A Langley woman who has spent years fighting the sale of her late father’s home now owes more than $240,000 in penalties and has been banned from any more legal actions against a local credit union.
After Oskar Hoessmann died almost a decade ago, his daughter Janet Hoessmann became the executor of his estate and continued to live in his South Langley home.
There was still $60,000 owing on the mortgage, but according to a recent court ruling, Janet Hoessmann had a net worth of $34.57 and “a credit record replete with failures to pay.”
Over the following two years, Hoessmann negotiated with the Aldergrove Credit Union, which had issued the mortgage, giving interest-only payments for several months. However, multiple payments were missed or below the required amount, and the mortgage fell into arrears.
The credit union foreclosed – after a six-month grace period – and sold the home for $766,000 in 2013, with the money paying off the mortgage, taxes, and other fees. The rest was held by the court, because Hoessmann and her brothers were locked in their own legal dispute over their father’s will. She was eventually removed as executor of the estate.
Hoessmann refused to leave the home, and in June of 2013 she was removed by bailiffs, her personal possessions put into storage.
Despite the fact that the home has long since been sold, Hoessmann has repeatedly brought legal actions against the Aldergrove Credit Union and the developer who bought the home.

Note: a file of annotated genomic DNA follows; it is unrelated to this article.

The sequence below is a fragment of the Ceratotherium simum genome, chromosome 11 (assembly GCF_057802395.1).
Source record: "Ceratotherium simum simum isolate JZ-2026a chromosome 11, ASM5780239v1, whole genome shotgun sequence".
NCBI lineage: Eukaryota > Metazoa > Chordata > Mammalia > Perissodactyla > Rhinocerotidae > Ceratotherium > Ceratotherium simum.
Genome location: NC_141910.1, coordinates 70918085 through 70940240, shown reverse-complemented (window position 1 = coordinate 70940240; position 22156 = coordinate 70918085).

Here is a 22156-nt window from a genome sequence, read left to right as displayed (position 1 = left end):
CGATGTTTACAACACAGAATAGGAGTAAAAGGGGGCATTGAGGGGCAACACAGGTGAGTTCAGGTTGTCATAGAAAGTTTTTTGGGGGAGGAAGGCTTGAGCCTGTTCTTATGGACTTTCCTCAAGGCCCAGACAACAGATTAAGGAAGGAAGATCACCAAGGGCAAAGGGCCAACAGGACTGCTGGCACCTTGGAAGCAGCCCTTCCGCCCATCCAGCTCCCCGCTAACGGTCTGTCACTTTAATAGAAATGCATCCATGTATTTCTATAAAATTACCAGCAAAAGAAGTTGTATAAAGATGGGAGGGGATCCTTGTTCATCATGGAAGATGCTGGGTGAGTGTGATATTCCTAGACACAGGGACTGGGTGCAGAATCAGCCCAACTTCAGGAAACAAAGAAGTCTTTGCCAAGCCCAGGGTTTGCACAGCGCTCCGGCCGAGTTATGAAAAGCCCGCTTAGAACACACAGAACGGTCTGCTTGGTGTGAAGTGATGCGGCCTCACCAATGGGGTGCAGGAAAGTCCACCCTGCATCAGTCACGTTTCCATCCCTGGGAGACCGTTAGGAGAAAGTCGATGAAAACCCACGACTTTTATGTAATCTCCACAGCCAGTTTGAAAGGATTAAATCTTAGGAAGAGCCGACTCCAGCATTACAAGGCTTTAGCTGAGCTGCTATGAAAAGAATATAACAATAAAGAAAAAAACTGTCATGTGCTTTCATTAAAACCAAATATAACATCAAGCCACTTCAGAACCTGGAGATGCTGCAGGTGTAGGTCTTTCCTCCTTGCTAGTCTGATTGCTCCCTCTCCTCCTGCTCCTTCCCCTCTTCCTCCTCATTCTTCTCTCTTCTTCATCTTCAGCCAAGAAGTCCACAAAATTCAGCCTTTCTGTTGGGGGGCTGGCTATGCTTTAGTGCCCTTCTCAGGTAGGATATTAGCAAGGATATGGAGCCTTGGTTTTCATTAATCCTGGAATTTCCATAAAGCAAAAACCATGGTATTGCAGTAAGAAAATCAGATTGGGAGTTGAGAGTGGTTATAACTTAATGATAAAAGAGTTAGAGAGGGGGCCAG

“The plaintiff has persisted in bringing to this court positions which have no hope of success, simply refusing to take the ‘no’ in a negative court order as an answer,” B.C. Supreme Court Justice Kenneth Ball wrote in a Feb. 22 decision.
“This action is a profound example of vexatious litigation,” he wrote.
A list of 23 judges and justices has been involved over the past several years with various appeals and petitions, many of them abandoned after a time.
“The cost to the public for the court system being tied up with this proceeding has also been dramatically high, and for little apparent positive purpose,” Ball wrote.
Because of that, Ball ruled that Hoessmann will be ruled a vexatious litigant, and cannot sue the Aldergrove Credit Union without permission.
The judge also ruled he would impose special costs – yet to be determined – on Hoessmann, to be paid to the credit union, because of the unfounded claims in her legal actions against the credit union.
Ball wrote that “the reprehensible and remarkably wasteful conduct of the plaintiff in bringing this case is worthy of rebuke in the form of special costs.”
Those costs will be on top of the $243,727.62 which she already owes in various court-ordered costs and legal fees.
Hoessmann was already declared a vexatious litigant once before, in early 2017 during a court battle with her brothers.
However, British Columbia does not have a registry of vexatious litigants. This makes it difficult to identify vexatious litigants in the court system.